Being so used to uploading pictures on to social media platforms at once, I bristle inwardly at the suggestion that I can “come back in two weeks” to see my prints.
Instead, I politely thank Mr. Gregory, purchase a bottle of Coca-Cola, hastily drink its saccharine contents, and head back outside, anxious to continue my journey. The world I come from, a world of instant news, instant coffee, and Instagram is increasingly incompatible with the good old-fashioned virtue of patience.
Though I could easily spend many an hour admiring the streetscape that has made Lindsay known far and wide across Ontario, I want to meet some of the local folks who make their homes and livelihoods here. They, after all, are what give life and meaning to bricks-and-mortar. I glance across the street and see a sign for the Big 20 Café, which, I’m told, has recently been remodelled and refitted. I glance at my watch. It’s 12:22 PM. The height of lunchtime. There must be a good crowd in there now. I stroll across Kent Street and hasten over to the Big 20. A man is peddling for coins out front and I toss him a dollar on my way in.
The place smells of coffee, hot beef sandwiches, and French toast. ‘All you can eat for 20 cents,’ a colourful sign mounted on the counter proclaims. I make my way over to a table at the back, take off my coat, and order a cup of tea. My ears perk up as I listen to conversations emanating from the tables around me. Folks are talking about who has recently come home from the war last year and who hasn’t. Others are having lively debates about prohibition, the problems facing rural schools, and the state of Lindsay’s roads – most of which are still awaiting asphalt.
Not too far away, at one of the ladies’ tables, two young women are engaged in earnest conversation about the current state of employment.
“It’s an outrage, Hazel!” exclaims one. “We proved in working at the arsenal that a woman can run machinery just as well as a man, and now that the war’s over, we’re being told that it’s our ‘patriotic duty’ to turn our jobs over to the chaps returnin’ from the war.”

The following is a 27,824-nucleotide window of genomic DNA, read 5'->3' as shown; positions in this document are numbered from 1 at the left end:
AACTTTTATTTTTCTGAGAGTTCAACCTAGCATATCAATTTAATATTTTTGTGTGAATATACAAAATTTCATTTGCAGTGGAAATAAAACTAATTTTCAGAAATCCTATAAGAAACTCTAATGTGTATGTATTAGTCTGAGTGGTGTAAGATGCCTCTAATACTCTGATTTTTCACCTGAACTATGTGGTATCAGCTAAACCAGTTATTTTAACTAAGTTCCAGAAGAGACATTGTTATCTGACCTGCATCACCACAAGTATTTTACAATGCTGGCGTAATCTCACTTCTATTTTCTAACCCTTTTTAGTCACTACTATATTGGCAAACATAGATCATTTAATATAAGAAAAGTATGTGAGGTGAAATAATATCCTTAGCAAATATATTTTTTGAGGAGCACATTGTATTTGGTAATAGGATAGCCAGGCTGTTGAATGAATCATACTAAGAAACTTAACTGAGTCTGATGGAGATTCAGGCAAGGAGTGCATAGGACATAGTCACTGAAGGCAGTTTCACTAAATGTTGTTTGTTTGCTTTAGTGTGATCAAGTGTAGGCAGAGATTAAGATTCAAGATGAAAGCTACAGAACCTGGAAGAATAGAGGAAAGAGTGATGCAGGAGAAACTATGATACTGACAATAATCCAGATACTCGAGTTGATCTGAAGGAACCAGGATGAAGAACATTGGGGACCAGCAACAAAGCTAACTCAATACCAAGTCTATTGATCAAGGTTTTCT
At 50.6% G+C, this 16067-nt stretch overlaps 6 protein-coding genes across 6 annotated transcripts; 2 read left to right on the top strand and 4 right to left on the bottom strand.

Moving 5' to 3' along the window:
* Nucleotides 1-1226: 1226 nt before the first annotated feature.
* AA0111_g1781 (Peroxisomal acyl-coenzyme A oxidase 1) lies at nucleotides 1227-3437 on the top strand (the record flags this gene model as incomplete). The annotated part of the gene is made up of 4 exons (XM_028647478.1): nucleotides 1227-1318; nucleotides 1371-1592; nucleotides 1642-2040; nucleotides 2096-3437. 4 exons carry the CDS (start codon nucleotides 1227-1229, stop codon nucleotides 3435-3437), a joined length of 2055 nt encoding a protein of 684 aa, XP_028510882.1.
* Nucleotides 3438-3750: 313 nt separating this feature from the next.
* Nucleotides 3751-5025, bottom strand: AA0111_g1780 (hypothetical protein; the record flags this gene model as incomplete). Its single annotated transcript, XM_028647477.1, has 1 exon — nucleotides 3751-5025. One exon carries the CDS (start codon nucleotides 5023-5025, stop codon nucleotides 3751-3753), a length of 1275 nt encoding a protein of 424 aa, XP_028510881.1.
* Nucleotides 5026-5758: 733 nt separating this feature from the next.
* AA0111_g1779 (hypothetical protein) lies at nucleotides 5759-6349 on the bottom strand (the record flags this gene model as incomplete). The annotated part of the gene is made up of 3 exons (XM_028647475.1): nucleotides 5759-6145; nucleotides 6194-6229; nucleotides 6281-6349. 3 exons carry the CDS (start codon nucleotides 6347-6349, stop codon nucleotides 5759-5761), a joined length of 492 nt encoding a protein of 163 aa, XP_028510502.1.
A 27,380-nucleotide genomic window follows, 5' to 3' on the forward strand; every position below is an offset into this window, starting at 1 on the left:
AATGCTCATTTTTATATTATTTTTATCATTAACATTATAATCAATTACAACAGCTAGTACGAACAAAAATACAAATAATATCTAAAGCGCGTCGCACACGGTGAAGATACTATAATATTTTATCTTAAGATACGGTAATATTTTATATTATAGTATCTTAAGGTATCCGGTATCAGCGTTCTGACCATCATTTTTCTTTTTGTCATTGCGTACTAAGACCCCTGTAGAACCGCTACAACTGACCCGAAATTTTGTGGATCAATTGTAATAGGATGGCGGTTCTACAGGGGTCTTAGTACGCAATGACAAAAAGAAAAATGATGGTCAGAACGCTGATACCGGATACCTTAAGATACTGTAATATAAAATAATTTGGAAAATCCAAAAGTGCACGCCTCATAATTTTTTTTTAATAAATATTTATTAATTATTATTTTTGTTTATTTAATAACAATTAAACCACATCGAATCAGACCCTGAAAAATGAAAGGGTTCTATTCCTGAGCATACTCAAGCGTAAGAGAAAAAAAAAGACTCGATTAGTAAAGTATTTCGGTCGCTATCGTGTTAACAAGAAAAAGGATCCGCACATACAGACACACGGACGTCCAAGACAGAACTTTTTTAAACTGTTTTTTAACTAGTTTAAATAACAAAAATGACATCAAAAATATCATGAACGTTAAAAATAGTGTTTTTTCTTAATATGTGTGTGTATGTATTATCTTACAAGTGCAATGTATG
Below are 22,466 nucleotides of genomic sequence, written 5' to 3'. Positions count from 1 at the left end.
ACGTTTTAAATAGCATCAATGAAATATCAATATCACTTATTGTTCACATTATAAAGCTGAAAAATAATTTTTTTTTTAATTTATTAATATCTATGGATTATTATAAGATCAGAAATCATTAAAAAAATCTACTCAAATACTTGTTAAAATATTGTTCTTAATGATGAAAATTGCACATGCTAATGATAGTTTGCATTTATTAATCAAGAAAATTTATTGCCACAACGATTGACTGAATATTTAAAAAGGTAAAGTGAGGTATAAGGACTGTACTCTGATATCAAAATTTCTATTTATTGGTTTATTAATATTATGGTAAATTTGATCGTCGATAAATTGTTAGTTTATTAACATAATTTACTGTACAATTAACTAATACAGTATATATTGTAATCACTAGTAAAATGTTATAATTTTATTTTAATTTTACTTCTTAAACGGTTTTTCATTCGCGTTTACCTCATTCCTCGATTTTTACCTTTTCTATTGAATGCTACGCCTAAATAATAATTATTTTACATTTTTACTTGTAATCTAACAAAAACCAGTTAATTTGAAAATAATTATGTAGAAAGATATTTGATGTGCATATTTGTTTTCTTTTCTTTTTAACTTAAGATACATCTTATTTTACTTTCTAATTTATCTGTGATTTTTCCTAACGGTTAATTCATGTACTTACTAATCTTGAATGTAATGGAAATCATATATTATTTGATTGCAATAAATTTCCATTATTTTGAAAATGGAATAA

“‘Patriotic duty my foot!’” replies the other, indignantly poking a fork at her raisin pie. “I’d rather be turnin’ out a product than turnin’ in my badge just because conditions have returned to normal.”
“Ah, but they haven’t Hazel,” returns the other. “The new normal will see us girls take our places in the world of commerce and industry in a way that this town, this country, this Empire has never seen before. As soon as we finish here, we’re going to march over to Mr. Horn’s woollen mill and see if he can’t take us on. Belgium and Romania need Canada’s wool, and Alex Horn needs us!”
Their voices drop to a whisper, and I glance at the menu in front of me, all the while casting glances about the restaurant. The folks behind the counter are beaming, no doubt enthralled with the news that the Canada Food Board recently lifted restrictions placed on restaurants during the war. But other faces betray a hint of anxiety about the future. Their world, like the one I’ve come from a century later, remains fragile and uncertain.
A piping hot cup of tea is placed before me. I take a sip, the steam fogging up my glasses, clouding out this vignette of Lindsay in 1919…
It’s hard for us today to imagine what life was like a century ago in Lindsay, Bobcaygeon, Fenelon Falls, Kinmount, Omemee, and other fine communities across Kawartha Lakes. Technology has forever changed our lives, food prices have gone up dramatically, and the traditional industries which kept these communities afloat for over 100 years have shuffled off their mortal coils as global economies and consumer tastes change like the weather.
And yet, much remains the same. Like Mrs. Hungerford and the Lindsay Women’s Institute, we take pride in our healthcare facilities. Local pharmacists carry on the tradition of courteous, personal service that once defined establishments like Edmund Gregory’s drugstore. And like the Big 20 of gastronomical memory, our restaurants remain popular gathering spots to converse at lunchtime – to live and laugh among our family, friends and neighbours.
In the end, as ordinary Canadians, we carry forward as best we can, in all the ways we can, and trust that we will be rewarded with lives worth living.